Michele Bachmann at CPAC (www.nationaljournal.com).
by Tony Petrangelo
Mar 22, 2013, 4:00 PM

The Weekly Wrap 3-22

Update by Steve: Not only the Wrap™ is focusing on Michele Bachmann, Congressional ethics investigators are, too.

♣ There has been a lot written this week about Minnesota Sixth District Congresswoman Michele Bachmann‘s apparent new press strategy. On the one hand, she is clearly spooked by her near loss just a few months ago and has been laying low. On the other, she went to CPAC and did her old school Michele Bachmann thing, making all sorts of accusations and claims with no regard whatsoever for the facts.

National Journal:

Indeed, 18 months ago, Bachmann was on top of the conservative world, emerging unexpectedly as a serious contender for the Republican nomination for president with a win in the Iowa straw poll. But that August victory was the beginning of the end of her presidential run. She quit the race in early January, after an embarrassing sixth-place finish in the Iowa caucuses, and returned home to a newly drawn district and a bitter fight just to hold onto her House seat. She won by fewer than 5,000 votes and returned to Congress—this time more quietly.

Here is long time Republican person of note Vin Weber in a Roll Call piece:

What Michele found is that running for president does not help you in your congressional district. The message that it sends is that you have higher ambitions and we are not your top priority. I don’t think she wanted to send that message, but she did, and I think she’s back now reassuring people that being a member of Congress is her priority.

As that same article later points out:

To be sure, the content of Bachmann’s message hasn’t changed much. Her CPAC speeches, especially on March 16, were laced with the red-meat rhetoric that’s made her a controversial figure in national politics. She also sat down with conservative media that lined radio row at a National Harbor hotel, with young conservatives crowding her every step through the corridors.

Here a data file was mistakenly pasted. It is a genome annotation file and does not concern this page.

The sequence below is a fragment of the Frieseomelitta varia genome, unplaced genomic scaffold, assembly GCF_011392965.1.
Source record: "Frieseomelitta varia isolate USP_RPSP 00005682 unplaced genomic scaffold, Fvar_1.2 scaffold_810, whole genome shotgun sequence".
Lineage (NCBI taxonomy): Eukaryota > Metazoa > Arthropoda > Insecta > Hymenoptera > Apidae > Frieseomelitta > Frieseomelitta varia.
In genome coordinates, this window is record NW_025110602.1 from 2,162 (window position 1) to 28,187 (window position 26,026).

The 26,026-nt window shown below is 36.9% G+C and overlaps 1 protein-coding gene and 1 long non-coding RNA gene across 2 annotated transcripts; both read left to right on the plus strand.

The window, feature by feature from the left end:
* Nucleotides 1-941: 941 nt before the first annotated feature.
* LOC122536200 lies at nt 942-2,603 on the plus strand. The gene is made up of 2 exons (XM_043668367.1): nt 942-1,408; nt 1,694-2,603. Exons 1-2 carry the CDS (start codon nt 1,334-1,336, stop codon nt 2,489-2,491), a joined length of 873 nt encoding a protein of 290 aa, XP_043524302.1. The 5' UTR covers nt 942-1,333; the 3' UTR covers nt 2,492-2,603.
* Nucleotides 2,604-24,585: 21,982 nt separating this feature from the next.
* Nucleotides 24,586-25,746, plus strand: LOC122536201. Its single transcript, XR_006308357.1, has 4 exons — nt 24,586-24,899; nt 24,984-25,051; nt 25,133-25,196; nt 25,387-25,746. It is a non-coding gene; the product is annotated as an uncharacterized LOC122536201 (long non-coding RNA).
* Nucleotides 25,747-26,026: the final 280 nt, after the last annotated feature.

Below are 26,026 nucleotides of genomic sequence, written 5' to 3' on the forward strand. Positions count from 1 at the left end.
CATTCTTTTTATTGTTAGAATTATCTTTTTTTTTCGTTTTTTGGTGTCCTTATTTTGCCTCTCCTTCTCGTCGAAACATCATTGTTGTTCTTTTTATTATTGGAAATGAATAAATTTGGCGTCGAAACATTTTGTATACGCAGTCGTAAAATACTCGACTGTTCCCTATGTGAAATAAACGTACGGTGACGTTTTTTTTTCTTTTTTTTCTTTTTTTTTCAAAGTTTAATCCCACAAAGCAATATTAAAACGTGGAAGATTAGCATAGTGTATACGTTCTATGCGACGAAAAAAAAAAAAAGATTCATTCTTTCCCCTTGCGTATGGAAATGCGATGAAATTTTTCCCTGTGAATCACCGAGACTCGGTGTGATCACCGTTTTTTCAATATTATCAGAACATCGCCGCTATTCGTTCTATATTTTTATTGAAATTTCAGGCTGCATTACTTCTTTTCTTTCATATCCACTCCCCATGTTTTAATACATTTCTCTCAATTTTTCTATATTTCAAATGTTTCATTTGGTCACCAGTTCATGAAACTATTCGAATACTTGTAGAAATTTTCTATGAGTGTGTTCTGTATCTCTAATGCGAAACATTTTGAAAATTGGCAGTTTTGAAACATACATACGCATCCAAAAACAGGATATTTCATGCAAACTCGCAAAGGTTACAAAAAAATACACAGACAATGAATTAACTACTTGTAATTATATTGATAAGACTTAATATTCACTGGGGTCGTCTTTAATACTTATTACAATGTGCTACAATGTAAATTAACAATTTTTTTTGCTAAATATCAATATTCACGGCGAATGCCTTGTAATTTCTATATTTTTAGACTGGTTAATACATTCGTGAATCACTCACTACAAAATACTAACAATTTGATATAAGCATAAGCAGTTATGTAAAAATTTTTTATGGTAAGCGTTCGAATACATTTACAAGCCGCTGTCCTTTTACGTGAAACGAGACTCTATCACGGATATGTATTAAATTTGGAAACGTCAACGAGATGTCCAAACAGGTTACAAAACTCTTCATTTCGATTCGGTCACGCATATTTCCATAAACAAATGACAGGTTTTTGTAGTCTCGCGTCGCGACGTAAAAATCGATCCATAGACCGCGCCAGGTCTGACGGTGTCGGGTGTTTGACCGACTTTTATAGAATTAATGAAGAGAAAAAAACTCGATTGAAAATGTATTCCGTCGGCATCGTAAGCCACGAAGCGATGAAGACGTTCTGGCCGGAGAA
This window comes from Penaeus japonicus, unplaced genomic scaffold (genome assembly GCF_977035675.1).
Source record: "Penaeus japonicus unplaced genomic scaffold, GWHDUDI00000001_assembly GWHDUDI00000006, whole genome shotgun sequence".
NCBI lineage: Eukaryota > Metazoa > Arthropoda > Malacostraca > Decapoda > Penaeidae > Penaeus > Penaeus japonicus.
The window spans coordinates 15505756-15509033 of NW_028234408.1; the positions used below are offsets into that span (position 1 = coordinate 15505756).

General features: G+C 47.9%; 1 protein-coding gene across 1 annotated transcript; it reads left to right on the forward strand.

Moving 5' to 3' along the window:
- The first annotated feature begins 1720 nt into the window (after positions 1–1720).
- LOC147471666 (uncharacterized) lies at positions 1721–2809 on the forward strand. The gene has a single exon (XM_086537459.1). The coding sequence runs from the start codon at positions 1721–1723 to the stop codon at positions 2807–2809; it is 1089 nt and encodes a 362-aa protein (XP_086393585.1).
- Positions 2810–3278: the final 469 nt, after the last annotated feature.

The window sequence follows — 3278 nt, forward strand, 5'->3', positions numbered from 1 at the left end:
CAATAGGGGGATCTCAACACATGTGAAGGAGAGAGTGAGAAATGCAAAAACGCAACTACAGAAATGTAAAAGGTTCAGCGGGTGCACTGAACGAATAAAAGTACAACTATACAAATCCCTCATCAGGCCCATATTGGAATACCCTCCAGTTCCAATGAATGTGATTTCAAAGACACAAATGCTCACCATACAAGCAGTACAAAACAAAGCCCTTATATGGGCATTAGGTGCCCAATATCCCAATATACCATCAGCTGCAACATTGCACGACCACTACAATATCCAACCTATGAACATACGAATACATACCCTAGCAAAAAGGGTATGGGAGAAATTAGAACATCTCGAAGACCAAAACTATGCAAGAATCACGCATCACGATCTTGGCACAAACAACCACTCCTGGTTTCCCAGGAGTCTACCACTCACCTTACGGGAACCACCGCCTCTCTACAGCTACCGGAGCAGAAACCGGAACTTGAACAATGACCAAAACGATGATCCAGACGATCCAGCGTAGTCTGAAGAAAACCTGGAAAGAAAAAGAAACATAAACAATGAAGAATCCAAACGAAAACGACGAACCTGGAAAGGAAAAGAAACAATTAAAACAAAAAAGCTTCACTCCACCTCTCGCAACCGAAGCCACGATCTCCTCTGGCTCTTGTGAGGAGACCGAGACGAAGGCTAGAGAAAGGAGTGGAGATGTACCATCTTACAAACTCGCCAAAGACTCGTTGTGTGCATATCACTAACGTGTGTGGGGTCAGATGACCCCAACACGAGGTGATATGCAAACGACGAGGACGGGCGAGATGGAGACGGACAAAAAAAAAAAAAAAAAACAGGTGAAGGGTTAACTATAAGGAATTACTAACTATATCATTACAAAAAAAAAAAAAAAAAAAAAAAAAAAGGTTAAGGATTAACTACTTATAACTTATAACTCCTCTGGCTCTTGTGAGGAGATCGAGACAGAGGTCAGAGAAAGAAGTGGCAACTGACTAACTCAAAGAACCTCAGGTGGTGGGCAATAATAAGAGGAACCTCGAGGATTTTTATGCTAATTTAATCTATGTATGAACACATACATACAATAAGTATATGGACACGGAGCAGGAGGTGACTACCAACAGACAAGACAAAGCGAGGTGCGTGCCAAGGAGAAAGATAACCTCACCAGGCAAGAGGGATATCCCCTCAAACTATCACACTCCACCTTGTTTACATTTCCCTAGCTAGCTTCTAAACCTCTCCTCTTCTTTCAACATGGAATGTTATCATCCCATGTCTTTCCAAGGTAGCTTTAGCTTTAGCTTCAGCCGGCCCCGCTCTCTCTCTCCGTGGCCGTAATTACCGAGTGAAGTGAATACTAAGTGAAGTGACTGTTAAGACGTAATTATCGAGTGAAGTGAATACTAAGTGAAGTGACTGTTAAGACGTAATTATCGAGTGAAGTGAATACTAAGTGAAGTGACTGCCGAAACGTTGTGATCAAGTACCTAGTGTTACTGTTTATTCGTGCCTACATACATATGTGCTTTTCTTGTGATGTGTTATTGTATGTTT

That would be the same CPAC speech that the Washington Post’s Glenn Kessler fact checked two days in a row. The first statement he checks for accuracy or lack thereof:

A new book is out talking about the perks and the excess of the $1.4-billion-a-year presidency that we’re paying for. And this is a lifestyle that is one of excess. Now we find out that there are five chefs on Air Force One. There are two projectionists who operate the White House movie theater. They regularly sleep at the White House in order to be readily available in case the first family wants a really, really late show. And I don’t mean to be petty here, but can’t they just push the play button? We are also the ones who are paying for someone to walk the president’s dog, paying for someone to walk the president’s dog? Now, why are we doing that when we can’t even get a disabled veteran into the White House for a White House tour? That isn’t caring!

The verdict? It’s not at all accurate. The Washington Post’s Glenn Kessler uses a scale that ranges from one to four Pinocchio’s for a statement found to be inaccurate. The above statement from the Minnesota congresswoman rated at four Pinocchios.